2. Are exploratory grants or pilot projects appropriate?

Yes, such projects are critical to exploring and testing new ideas. For example, some members of a department (or from several departments or grade levels) may want to explore the potential of a new idea or to develop a pilot program. In such cases, the outcomes of work may not be known in advance and/or implementation may be initially limited to participants.

3. Are multi-year initiatives appropriate?

Yes, although funding decisions are made on a year-to-year basis. For major initiatives, more than one year’s work in normally needed. Exploratory work or a pilot project may be the first stage. Depending on the outcomes of the first stage, subsequent work may include: extensions to broader groups; development of specific curricular materials; assessment and refinement of previous work.

4. Are grade level or departmental projects appropriate?

Yes, such projects are encouraged. They usefully support focused attention to particular curricular issues. Such projects lend themselves particularly well to implementation, since participants are transferring work directly to their own classroom practice.

5. Are individual projects appropriate?

Yes, the Foundation will support individual curricular and professional development projects.

For the 2012 Pilot Project, individual projects are highly encouraged.  However, group project applications submitted this year will be given a higher priority for next year.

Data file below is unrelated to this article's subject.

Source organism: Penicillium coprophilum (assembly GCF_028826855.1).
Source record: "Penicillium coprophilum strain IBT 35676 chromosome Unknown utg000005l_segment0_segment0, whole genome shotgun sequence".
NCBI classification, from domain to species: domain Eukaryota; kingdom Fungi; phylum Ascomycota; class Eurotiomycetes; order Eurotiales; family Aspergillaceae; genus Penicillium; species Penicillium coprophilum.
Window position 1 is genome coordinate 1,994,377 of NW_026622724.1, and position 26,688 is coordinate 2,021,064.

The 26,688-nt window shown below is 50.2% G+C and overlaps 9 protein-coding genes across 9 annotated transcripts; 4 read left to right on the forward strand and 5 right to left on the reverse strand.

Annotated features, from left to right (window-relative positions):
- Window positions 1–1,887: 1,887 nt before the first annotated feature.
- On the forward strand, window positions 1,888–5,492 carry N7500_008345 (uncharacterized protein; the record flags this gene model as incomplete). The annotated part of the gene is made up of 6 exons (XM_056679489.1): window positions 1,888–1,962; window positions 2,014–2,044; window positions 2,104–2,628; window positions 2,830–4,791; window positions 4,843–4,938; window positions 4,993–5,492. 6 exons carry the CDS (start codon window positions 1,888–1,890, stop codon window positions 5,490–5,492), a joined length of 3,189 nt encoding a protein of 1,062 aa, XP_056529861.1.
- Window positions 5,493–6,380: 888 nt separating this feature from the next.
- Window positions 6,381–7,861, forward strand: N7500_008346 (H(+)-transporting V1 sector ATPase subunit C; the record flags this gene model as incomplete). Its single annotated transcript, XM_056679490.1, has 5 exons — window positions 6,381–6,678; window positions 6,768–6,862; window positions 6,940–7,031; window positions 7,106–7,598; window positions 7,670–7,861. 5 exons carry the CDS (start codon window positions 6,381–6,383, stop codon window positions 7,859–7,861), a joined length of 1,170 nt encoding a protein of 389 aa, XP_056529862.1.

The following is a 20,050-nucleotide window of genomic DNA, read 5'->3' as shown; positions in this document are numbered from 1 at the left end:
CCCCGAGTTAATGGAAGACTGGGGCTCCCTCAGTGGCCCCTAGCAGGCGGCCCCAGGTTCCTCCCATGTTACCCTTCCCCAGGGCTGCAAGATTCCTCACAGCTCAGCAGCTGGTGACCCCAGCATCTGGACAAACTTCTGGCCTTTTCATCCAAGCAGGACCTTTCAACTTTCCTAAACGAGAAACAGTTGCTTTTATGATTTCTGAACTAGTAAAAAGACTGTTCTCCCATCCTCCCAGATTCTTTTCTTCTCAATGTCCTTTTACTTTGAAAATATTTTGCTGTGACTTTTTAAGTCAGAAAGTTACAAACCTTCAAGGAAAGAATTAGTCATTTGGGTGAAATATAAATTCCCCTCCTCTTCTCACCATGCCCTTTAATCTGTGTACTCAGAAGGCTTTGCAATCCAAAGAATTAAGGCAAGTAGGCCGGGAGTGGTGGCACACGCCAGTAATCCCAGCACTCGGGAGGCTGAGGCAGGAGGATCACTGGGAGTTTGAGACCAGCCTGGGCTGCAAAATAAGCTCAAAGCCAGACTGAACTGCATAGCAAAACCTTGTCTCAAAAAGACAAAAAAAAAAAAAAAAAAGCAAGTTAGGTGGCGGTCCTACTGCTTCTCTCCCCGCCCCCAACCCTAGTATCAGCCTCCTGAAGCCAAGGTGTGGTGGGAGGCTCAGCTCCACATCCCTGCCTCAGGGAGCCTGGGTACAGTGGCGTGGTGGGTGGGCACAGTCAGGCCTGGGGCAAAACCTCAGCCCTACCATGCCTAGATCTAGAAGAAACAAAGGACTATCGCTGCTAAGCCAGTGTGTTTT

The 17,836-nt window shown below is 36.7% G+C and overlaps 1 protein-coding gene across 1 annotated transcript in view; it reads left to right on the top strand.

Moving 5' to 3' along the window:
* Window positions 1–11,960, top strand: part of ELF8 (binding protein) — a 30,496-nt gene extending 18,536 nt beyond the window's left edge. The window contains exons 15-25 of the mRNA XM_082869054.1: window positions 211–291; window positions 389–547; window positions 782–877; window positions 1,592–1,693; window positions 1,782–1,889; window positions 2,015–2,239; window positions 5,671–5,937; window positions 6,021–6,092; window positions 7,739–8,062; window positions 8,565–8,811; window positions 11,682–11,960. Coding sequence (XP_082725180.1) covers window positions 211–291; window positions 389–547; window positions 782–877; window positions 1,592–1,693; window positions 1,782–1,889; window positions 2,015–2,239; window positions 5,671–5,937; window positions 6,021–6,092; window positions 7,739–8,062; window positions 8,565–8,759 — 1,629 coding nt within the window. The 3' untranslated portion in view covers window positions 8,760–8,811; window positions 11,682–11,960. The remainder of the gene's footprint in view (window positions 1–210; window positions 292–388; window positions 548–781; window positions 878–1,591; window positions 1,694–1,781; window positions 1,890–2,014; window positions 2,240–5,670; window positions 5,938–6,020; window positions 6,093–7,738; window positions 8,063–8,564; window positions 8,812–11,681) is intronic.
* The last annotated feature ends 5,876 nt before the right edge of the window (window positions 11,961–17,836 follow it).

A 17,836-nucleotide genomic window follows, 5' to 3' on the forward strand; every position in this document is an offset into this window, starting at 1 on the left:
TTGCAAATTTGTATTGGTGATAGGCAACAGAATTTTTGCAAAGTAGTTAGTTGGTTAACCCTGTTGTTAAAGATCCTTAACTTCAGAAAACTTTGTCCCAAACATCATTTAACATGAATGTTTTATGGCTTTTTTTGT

V. IMPLEMENTATION OF GRANT PROJECT WORK

1. What are the expectations of the school for implementation of grant project work?

The expectations vary with the nature of the project and the stage of project work. Applicants should indicate what outcome(s) they anticipate. 

The range of outcomes could include the following:

A. Exploratory grants: outcome cannot be fully anticipated. Extremes of possible outcomes are:

  • “Aha” from the grade level, department, division, or whole school. In this instance, the initial grant project could lead to further stages, with broader implementation.
  • Do not pursue (decision by participants, broader faculty group, or administration.

B. Pilot project: Initiative to be tried out by participants in their own classes, with possibility but not certainty of broader implementation at a later stage.

C. Project whose primary benefit is to participants: reading, research designed to transform teaching, primary impact is on participant’s own classes. [Distinction from routine preparation will be hardest to make in this instance. 

D. Project which creates transferable products or resource materials.

E. Project conceived from the start – or becoming – a multi-stage process: pilot project, extension to broader group, follow up four-week or one-week project grant, or district business.

F. Project as one vehicle (among several) for advancing a cross-grade level, district, or school wide initiative. In this instance, consultation prior to the project and structures to involve full faculty following the project are essential.

G.  Development of curricular initiatives designed for broad implementation across grade levels, whole departments, or schools.  In this case, expectations need to be made clear in advance to those choosing not to participate; also, pre-planning for implementation becomes a necessity.

VI. Background and History 
Washington Schools Foundation was inspired by the FACA program developed at The Park School of Baltimore. A great deal of additional material about the outstanding success of that program and the research underlying it is available on request.